It’s half past one on Monday morning, and I have to get up in about five and a half hours time to go to my uni lectures, but too much has happened lately and I’m far too tired to sleep just yet.
Two days and two nights of my life have been spent purely lifting heavy things, sweating and feeling generally physically and financially exhausted while we moved house. Friday nights collapse was well earned and certainly not wasted as I decided to extend its girth to what is most normal folks’ lunch time on Saturday.
It started off kind of surreal. I had a stoutly portion of time to kill before it started, but none the less I started pressing my shirt and contrasting neck ties. So, fully dressed, I sat there in some kind of abstract moment on the edge of the lounge chair, not knowing what to think, let alone what to do. And there I passed quite some time.
We arrived and chattered and smiled, like any other day, but when the procession arrived and I slid in beside my brother, it was something else. If I’d have known what to expect, then maybe it would be more appropriate to say that it was not what I had expected, but not having such knowledge, it was simply new.
I, having trod my share of paths for age, am probably more battered and jaded than should be prudent, and maybe it is because of this that sometimes a little magic is lost on me, and what others attribute to emotion I sometimes think of purely of abscence of thought. But on occasion someone who knows what’s in the middle of my calloused parts decides to break off a part and remind me of how beautiful the little things inside really are.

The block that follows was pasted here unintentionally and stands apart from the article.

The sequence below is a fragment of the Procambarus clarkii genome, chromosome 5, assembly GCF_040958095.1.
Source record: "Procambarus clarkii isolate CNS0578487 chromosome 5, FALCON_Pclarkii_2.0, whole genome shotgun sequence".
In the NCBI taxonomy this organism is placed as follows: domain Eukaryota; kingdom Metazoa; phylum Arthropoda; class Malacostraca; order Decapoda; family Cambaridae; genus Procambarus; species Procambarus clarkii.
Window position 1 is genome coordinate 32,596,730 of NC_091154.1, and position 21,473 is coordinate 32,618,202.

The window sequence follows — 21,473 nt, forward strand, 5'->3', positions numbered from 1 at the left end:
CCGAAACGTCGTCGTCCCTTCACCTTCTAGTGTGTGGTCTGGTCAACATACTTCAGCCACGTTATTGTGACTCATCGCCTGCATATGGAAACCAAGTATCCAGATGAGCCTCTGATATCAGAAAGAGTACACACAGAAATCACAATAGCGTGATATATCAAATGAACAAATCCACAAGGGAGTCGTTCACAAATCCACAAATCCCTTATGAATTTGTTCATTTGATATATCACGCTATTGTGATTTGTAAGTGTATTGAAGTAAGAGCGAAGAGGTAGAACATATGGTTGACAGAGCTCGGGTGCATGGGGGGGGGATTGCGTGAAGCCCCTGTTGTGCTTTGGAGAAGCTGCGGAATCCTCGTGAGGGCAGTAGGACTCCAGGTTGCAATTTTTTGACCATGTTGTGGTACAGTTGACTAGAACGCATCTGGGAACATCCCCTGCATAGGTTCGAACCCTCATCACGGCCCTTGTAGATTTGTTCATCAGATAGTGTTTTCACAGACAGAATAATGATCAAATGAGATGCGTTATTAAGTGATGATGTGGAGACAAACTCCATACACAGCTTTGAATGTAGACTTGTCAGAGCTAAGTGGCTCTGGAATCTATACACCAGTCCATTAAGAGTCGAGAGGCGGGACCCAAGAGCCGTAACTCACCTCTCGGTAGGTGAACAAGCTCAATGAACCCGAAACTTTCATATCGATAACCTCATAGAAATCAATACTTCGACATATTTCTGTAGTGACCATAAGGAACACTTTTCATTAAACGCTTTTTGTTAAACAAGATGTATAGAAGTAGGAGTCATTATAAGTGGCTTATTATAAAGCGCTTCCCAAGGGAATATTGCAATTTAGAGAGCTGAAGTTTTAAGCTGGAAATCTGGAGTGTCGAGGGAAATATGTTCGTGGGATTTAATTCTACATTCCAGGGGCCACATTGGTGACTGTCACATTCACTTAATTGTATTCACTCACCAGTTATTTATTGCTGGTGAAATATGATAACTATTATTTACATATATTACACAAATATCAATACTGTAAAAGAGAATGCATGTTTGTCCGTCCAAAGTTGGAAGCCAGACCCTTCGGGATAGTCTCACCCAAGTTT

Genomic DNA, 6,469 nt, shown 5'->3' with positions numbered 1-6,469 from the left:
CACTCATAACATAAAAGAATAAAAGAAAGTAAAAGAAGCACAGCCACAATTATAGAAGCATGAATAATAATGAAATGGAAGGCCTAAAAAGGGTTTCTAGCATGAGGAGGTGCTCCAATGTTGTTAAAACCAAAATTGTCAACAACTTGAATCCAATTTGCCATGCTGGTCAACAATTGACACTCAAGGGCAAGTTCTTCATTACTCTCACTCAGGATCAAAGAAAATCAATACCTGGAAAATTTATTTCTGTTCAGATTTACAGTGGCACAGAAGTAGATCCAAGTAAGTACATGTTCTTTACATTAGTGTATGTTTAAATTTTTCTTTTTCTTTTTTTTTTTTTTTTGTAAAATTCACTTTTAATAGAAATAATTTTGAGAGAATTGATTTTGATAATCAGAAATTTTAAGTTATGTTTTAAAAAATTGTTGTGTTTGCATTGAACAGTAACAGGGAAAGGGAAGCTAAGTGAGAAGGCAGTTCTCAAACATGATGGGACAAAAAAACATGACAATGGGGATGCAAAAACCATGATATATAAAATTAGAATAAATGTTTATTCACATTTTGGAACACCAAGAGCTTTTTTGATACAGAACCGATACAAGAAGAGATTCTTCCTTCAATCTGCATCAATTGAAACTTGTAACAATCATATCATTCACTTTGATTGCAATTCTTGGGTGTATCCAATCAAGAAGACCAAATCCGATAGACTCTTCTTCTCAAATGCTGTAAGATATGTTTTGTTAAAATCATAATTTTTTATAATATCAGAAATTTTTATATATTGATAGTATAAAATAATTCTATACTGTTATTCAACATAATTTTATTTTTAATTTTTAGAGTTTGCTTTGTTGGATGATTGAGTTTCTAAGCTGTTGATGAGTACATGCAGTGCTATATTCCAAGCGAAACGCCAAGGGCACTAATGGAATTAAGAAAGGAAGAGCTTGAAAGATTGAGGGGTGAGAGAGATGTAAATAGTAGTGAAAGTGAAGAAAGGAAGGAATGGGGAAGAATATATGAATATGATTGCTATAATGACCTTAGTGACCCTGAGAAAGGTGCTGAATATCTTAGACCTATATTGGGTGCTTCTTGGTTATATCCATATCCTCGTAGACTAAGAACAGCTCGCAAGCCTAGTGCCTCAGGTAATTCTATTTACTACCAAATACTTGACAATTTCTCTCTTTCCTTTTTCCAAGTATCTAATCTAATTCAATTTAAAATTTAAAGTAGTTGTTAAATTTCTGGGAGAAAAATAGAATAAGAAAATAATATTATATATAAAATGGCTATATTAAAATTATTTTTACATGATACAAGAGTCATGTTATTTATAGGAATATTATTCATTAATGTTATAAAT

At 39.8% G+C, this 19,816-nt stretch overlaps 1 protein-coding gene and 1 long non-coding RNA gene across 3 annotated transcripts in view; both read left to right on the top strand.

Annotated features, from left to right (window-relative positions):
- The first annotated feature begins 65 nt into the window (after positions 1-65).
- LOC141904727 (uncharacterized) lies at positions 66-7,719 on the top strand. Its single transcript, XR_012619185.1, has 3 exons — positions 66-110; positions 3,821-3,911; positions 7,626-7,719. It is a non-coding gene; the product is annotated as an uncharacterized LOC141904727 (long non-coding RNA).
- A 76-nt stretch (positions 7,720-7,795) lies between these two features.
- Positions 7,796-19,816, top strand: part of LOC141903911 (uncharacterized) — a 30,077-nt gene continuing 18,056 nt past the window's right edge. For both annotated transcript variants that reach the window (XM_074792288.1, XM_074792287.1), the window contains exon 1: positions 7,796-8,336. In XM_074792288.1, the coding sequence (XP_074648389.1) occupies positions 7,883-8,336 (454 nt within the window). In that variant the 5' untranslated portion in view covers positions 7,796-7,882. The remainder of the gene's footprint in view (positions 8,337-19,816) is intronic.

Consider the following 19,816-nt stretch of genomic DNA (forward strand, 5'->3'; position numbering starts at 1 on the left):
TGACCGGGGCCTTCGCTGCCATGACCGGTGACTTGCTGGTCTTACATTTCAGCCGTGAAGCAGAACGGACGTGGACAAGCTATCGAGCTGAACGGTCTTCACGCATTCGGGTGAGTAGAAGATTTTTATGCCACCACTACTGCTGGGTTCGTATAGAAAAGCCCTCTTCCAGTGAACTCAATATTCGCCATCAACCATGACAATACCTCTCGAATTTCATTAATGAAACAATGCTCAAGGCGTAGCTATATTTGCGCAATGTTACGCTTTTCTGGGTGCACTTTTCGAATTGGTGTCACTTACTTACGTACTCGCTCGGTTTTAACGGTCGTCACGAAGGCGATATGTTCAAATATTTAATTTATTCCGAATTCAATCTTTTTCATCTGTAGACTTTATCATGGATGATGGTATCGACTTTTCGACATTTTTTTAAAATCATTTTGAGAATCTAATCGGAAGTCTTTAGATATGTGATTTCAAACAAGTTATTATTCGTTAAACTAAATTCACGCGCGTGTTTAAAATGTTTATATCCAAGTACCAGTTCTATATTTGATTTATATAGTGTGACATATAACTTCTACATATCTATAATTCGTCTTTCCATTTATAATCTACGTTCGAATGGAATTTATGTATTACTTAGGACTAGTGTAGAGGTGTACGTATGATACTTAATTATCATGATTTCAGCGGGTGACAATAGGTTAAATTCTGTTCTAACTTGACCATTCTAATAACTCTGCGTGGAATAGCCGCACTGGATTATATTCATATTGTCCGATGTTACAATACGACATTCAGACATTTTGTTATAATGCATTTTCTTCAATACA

I’ve spent more than two decades with my little sister around. Through haunting and heartbreak, from roller coasters to ball nights, but I had never seen the kind of smile I saw on her face when she walked down the aisle… and it just cut right to me. Any sliver of doubt I’d had about her time and her choices and the folly of youth seemed like they couldn’t drop a slight of shadow on the two of them when they were so happy. It felt right.
The honour of speaking for their wedding reception was something that I don’t know if I deserved, but it came together in a way very naturally and it was all so terribly beautiful. It made me cry to see my father dance with her on her wedding night.
Maybe parts of me aren’t what they were after all.